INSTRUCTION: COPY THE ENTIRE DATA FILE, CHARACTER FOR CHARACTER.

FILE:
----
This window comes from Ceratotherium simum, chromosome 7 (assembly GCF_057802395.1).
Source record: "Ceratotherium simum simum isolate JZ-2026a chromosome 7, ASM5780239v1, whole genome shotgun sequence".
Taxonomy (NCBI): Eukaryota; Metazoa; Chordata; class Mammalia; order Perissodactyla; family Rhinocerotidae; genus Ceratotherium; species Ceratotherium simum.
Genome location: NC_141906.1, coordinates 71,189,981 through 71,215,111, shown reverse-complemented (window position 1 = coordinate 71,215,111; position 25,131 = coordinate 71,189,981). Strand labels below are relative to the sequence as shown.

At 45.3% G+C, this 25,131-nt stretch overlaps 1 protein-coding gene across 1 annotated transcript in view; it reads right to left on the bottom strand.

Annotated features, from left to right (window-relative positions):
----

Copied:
This window comes from Ceratotherium simum, chromosome 7 (assembly GCF_057802395.1).
Source record: "Ceratotherium simum simum isolate JZ-2026a chromosome 7, ASM5780239v1, whole genome shotgun sequence".
Taxonomy (NCBI): Eukaryota; Metazoa; Chordata; class Mammalia; order Perissodactyla; family Rhinocerotidae; genus Ceratotherium; species Ceratotherium simum.
Genome location: NC_141906.1, coordinates 71,189,981 through 71,215,111, shown reverse-complemented (window position 1 = coordinate 71,215,111; position 25,131 = coordinate 71,189,981). Strand labels below are relative to the sequence as shown.

At 45.3% G+C, this 25,131-nt stretch overlaps 1 protein-coding gene across 1 annotated transcript in view; it reads right to left on the bottom strand.

Annotated features, from left to right (window-relative positions):